• Mark Watson-Mitchell

OPG Power Ventures – gradually powering back its recovery

4th October 2021


Currently the general reaction, whenever one mentions investing in any business operating in India, is don’t touch it, massive Covid-19 problems, rising prices and the rest – all factors to turn your attention away.


India, which has a growing population, is progressing along the path to its target of 100% household electrification.


However, it continues to remain a power deficit country.


Amongst the leading emerging economies of the world, currently India’s per capita consumption is half that of Brazil, a quarter that of China, and under a fifth of that in Russia.


The country is developing on several fronts – through its ‘smart cities’ programme; its 24x7 ‘Power for All’ initiative industrial push; through its ‘Make in India’ infrastructure requirements; as well as the Government’s push on electric mobility; and through the strong economic growth increasing urbanisation and its ‘Housing for All’ scheme.


It is worth noting that the World Bank has projected India's economy to grow at 8.3% in 2022, while the IMF forecasts the growth next year at 9.5%.


Whichever estimate you take, it still shows the opportunity for the Indian power sector is one of overall growth in the long term.


Today’s profile is about one company, which is engaged in a near vital sector, despite shutdowns and lower demand due to the pandemic, that still appeals to me as an interesting recovery play.


What does it do


The AIM-quoted OPG Power Ventures (LON:OPG) owns, manages and develops power generation plants in India.


The Isle of Man incorporated group, founded in 2008, considers that its mission is to build and maximise shareholder value through the provision of reliable, uninterrupted supply of power to the industrial sectors of India at competitive prices.


Together with its subsidiaries the Chennai-based group develops, owns, operates, and maintains private sector power projects in India. It operates both thermal and solar power plants.


Since its establishment the company has grown from 20 MW of generating capacity to 476 MW.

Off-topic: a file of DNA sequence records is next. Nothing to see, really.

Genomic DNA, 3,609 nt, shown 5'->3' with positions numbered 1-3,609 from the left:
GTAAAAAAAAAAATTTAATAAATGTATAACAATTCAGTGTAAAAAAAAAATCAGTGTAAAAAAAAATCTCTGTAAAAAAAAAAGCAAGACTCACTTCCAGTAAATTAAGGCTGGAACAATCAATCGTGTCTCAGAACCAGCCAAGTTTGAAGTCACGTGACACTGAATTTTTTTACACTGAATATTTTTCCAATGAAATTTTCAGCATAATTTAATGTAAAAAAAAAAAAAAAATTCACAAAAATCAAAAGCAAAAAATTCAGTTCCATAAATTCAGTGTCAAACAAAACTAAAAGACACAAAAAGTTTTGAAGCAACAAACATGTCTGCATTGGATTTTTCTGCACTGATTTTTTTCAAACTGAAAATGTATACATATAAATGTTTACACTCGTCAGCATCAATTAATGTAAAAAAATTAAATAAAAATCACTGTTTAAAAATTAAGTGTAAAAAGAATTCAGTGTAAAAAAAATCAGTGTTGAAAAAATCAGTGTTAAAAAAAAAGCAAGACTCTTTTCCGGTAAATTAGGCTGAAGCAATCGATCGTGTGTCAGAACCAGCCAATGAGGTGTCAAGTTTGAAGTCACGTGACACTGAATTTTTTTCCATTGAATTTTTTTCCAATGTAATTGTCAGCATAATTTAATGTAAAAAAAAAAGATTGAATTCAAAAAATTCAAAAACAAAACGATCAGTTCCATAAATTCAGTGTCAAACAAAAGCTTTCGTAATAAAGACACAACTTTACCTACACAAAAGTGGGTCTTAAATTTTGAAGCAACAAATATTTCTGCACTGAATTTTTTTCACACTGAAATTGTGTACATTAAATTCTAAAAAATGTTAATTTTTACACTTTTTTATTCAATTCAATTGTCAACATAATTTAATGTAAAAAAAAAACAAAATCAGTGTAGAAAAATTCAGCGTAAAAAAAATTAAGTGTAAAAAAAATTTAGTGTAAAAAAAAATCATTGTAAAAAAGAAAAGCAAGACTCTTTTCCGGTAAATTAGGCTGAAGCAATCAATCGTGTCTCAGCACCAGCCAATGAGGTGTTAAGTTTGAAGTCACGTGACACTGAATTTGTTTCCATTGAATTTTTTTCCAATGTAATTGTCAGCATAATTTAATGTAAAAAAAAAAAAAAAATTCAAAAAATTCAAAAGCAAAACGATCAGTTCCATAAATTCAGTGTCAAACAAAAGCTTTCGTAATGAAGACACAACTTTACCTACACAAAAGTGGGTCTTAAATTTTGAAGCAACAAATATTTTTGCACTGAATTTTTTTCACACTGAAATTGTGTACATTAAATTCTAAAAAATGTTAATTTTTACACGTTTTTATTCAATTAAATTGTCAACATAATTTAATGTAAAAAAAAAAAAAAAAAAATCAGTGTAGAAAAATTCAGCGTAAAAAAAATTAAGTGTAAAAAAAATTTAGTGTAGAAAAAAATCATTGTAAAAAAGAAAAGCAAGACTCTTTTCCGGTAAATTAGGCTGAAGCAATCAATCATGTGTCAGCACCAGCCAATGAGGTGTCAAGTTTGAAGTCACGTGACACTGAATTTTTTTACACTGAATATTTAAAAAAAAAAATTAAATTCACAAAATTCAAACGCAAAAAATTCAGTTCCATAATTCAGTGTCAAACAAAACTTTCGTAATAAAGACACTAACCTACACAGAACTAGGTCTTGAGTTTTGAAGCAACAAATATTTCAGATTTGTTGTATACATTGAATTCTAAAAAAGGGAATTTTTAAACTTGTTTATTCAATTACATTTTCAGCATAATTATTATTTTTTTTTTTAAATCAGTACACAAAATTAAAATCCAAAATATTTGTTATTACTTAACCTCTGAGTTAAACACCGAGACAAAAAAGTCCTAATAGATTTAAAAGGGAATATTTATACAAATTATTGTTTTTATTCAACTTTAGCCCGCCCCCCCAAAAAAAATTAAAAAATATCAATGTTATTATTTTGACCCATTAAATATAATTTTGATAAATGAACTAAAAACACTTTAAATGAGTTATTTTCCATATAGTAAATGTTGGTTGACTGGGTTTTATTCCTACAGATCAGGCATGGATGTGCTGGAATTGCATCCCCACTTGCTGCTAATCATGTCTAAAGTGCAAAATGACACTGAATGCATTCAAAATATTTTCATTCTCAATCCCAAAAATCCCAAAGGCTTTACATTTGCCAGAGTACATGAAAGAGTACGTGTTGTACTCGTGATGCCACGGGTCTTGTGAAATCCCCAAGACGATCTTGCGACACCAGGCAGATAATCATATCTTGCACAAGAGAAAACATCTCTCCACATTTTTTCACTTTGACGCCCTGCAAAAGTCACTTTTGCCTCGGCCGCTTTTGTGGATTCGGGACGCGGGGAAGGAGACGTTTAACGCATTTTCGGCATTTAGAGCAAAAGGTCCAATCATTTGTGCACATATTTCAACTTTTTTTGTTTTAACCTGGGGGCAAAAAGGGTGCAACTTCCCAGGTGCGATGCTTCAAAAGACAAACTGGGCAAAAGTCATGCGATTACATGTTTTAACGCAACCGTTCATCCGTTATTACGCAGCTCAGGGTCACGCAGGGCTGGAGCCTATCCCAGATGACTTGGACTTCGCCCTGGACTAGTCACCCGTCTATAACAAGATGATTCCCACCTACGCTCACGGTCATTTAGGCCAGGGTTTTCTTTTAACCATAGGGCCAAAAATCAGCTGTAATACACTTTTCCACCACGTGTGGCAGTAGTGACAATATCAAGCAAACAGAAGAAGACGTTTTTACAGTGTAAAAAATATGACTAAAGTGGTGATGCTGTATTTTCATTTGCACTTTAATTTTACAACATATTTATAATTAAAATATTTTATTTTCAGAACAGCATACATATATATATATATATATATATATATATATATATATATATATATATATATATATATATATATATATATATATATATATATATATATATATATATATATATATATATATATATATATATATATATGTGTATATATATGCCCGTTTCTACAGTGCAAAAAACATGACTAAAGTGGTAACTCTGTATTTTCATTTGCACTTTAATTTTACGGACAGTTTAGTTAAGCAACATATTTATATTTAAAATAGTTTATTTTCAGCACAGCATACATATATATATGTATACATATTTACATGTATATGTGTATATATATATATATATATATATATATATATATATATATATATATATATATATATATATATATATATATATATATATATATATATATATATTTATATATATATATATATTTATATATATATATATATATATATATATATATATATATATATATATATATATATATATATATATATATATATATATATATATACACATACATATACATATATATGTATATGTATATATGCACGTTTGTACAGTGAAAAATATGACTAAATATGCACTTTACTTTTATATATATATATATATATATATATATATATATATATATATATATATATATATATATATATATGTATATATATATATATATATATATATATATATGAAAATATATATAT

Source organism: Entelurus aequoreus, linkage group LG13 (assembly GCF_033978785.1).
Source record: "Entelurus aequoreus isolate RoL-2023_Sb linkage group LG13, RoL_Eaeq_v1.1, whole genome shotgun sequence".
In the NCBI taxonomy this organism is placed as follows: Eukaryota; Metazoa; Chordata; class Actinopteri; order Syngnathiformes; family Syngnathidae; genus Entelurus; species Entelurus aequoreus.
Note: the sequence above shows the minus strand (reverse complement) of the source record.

The independent power producer has a 414MW coal-fired thermal power plant in Chennai. It also has a 31% interest in 62MW of solar assets in Kamataka, but this stake is due to be sold off in due course.


The business objective of the group is to focus on the power generation business within India and thereby provide reliable, cost-effective power to the industrial consumers and other users under the 'open access' provisions mandated by the Government of India.


To whom does it sell its power


It primarily sells electric power to public sector undertakings and heavy industrial companies. It also sells into the ‘short-term’ market.


It has a diverse base of over 200 industrial customers, operating on multi-year sales contracts. The group operates on robust tariffs with the majority of generation being sold directly to industries.


It is one of the largest group captive players in India, whose consumers are from different sectors like paper, textile, chemical/petrochemical, automotive, foundry and steel.


Latest results


Last Friday saw the dealing volume in its shares multiply by some five times its daily average, some 1.11m traded against 217,529 as the average.


That dealing activity reflected the results announcement the previous day, showing the year’s revenues to the end of March down from £154m to just £93.8m, while its pre-tax profits were up significantly from £14.5m to £21.6m. Earnings per share for the 2021 year were 3.5p against 2.1p previously. There was no dividend.


But impressively the group’s net debt fell substantially from £53.4m to only £16.2m at the year end.


Prospects going forward


Recent increases in the cost of thermal coal and freight prices are something of a stumbling block for the management, so the company has given no guidance for the current year.


However, what we do know is the fact that India is now slowly, but surely, on its way to recovery from its second wave of Covid-19.


In due course currently sluggish consumer spending will regain its previous momentum and power demand will pick up by leaps and bounds.


Very tight equity


There are 400.76m shares in issue of which the Chairman Arvind Gupta and his interests own 206.43m, representing 51.51% of the OPG equity.


M&G Investment Management holds 13.0%, while the British Steel Pension Scheme holds another 3.6% of the shares.


Broker’s View


Cenkos Securities, which is the broker to the company, despite the company’s current hassles of higher coal and freight prices, together with the lack of profit guidance,

maintains its ‘buy’ rating on the shares because it is trading at a material discount to its peers, while its long-term prospects remain robust.


My View


Although it currently has operational pressures, I reckon that this company has an important role in the Indian power supply sector.


Way back in May 2014 the group’s shares were trading at over 107p. Within the last year they have been as low as 9p and in late April this year they touched 22p.


Now at 12.75p, they trade on a miniscule 3.65 times historic price earnings ratio.


Of course, it may be hit massively for six in this current year due to higher prices, but I would bet that the company will pull itself up to meet its challenges.


Capitalised at only £51m, this group’s shares have to be well worth taking a ‘recovery view’ because it is such a necessary player in its marketplace.


I now set a 16p Target Price over the coming year.


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